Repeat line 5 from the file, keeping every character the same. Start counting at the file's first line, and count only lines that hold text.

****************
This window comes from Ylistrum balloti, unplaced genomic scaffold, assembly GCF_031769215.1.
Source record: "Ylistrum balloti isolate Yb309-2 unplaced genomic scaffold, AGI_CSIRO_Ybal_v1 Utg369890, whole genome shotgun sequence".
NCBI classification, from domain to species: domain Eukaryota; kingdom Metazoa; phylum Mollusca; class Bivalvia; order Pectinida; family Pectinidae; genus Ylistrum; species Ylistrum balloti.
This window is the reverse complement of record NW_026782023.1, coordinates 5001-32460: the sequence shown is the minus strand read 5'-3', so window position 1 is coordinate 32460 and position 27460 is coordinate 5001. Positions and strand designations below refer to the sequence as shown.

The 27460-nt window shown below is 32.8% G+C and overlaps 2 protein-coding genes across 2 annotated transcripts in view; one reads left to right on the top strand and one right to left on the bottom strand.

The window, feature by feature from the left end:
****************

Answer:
The 27460-nt window shown below is 32.8% G+C and overlaps 2 protein-coding genes across 2 annotated transcripts in view; one reads left to right on the top strand and one right to left on the bottom strand.